Barack Obama does and doesn’t fulfill King’s dream

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The unchallenged article of faith is that the election of President Barack Obama fulfills Martin Luther King Jr.’s dream that the content of character should trump skin color. King uttered the words in his March on Washington speech in 1963. We&rsqu

The unchallenged article of faith is that the election of President Barack Obama fulfills Martin Luther King Jr.’s dream that the content of character should trump skin color. King uttered the words in his March on Washington speech in 1963. We’ll hear that said time and again in the march up to the King national holiday January 19 and Obama’s inauguration today.

Obama’s election did show that millions of whites could strap racial blinders around their eyes and punch the ticket for an African-American for the world’s most powerful political post. King would almost certainly glow with approval at that. But there are a couple of troubling caveats that mar America’s great racial leap forward. Obama won in large part because he did what no other Democratic presidential candidate did, and that includes Bill Clinton. He turned his presidential campaign into a virtual holy crusade by African-Americans voters to get him in the White House. The staggering 96 percent of the Black vote he got made the crucial difference in the key Democratic primaries and later in nailing down the victory over Republican rival John McCain in the must win states of Ohio and Pennsylvania.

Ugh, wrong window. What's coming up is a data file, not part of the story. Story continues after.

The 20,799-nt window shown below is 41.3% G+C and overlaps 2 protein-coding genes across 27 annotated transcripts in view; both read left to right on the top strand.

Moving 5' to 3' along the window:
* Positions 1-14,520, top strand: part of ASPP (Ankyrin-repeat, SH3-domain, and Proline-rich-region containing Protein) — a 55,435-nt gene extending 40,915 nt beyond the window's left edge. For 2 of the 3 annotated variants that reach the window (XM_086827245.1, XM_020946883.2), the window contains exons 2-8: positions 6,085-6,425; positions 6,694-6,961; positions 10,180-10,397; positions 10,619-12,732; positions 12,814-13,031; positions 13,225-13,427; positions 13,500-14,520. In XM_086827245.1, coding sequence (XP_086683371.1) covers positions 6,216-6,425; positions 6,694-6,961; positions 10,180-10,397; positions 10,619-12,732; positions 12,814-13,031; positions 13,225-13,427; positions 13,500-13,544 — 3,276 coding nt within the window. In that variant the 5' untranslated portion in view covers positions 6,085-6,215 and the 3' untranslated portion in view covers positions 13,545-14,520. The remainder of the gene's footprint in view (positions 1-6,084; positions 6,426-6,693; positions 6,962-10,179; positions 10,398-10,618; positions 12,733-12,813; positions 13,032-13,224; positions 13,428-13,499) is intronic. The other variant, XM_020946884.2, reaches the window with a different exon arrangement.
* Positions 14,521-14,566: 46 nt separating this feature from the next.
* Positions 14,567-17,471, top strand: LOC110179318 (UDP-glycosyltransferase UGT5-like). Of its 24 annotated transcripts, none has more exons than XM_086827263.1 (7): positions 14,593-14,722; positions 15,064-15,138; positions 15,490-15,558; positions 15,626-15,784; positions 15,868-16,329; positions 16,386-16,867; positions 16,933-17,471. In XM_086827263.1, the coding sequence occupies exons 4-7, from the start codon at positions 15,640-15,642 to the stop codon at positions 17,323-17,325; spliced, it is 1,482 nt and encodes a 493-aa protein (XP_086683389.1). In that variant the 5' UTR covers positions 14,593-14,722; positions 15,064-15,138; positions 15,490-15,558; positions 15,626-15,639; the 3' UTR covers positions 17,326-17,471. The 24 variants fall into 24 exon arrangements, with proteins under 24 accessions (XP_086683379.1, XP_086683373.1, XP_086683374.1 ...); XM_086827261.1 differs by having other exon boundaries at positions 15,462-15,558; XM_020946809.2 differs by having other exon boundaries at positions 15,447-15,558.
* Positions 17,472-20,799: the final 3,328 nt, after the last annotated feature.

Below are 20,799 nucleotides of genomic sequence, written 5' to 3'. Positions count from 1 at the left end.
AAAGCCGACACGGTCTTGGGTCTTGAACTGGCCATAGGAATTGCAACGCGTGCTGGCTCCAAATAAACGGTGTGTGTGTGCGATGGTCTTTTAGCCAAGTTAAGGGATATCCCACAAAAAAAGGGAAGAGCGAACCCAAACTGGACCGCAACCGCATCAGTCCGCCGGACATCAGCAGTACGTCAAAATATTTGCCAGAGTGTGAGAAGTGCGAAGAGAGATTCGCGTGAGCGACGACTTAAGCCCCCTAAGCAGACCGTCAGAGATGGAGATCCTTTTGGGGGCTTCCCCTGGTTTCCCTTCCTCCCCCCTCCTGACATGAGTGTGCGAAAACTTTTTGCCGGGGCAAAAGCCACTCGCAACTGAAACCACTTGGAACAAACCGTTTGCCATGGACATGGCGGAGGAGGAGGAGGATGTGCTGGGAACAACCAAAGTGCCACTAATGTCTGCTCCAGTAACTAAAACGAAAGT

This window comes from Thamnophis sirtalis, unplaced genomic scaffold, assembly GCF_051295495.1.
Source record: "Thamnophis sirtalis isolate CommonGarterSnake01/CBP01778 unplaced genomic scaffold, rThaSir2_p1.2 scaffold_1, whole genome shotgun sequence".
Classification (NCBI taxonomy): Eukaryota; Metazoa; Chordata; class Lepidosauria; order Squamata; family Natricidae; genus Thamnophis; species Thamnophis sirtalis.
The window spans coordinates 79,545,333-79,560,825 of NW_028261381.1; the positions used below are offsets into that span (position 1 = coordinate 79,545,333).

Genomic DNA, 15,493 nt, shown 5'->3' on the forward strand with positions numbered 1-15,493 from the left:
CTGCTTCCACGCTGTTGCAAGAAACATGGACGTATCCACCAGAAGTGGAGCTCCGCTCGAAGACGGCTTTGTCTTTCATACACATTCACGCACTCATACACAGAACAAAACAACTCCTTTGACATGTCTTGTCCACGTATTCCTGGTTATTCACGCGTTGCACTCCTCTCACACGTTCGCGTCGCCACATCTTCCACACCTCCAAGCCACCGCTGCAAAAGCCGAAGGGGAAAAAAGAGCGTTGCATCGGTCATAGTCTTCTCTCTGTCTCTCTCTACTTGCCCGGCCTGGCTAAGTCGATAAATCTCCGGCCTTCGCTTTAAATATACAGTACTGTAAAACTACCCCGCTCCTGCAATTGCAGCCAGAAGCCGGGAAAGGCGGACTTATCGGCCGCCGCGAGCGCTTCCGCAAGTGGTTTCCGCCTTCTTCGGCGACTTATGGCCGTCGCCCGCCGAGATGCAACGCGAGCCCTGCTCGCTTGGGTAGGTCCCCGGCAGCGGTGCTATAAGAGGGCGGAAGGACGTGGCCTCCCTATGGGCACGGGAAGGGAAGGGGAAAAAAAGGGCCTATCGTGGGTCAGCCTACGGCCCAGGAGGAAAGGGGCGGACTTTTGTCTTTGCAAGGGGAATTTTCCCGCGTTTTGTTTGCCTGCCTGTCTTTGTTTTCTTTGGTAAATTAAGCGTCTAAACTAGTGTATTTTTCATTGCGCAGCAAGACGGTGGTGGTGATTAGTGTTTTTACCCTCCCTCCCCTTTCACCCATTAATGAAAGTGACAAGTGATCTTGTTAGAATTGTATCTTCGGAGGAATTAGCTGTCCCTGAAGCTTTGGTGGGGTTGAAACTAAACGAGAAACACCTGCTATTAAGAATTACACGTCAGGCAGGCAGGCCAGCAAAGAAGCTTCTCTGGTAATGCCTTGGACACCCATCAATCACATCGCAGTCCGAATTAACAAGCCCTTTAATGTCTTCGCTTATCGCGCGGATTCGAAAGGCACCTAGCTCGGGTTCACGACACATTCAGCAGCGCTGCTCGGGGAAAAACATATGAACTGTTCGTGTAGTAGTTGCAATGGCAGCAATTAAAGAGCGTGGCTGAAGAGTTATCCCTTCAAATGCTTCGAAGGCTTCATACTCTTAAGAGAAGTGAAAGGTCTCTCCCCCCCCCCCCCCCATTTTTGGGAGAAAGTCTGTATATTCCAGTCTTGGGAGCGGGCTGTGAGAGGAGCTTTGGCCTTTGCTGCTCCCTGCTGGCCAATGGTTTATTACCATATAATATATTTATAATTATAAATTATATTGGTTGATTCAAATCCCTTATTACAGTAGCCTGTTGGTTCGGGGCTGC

At the same time, Obama’s allure to white, college-educated young business professionals was overstated. McCain got 53 percent of their vote. He trounced Obama among North and South rural and blue collar whites. Obama won in only 44 counties in the Appalachian belt, a stretch of more than 400 counties from New York to Mississippi. Overall, he got less than a third of Southern white votes.

A mid-September 2008 survey also found that a significant percentage of whites who said they’d vote for Obama also said that Blacks were more crime prone and less industrious than whites. There were several ways to look at this seeming racial paradox. One is that these Obama backers were so fed up with Bush policies and a battered economy that Obama offered a change and a lifeline. Another was that he presented a race neutral soothing departure from the perceived race baiting antics of Jesse Jackson and Al Sharpton. And yet another was that he simply was sufficiently racially ambiguous enough not to pose any real racial threat.

In other words, he was seen as a racial exception. That’s the penchant for some whites to make artificial distinctions between supposedly good and bad Blacks.

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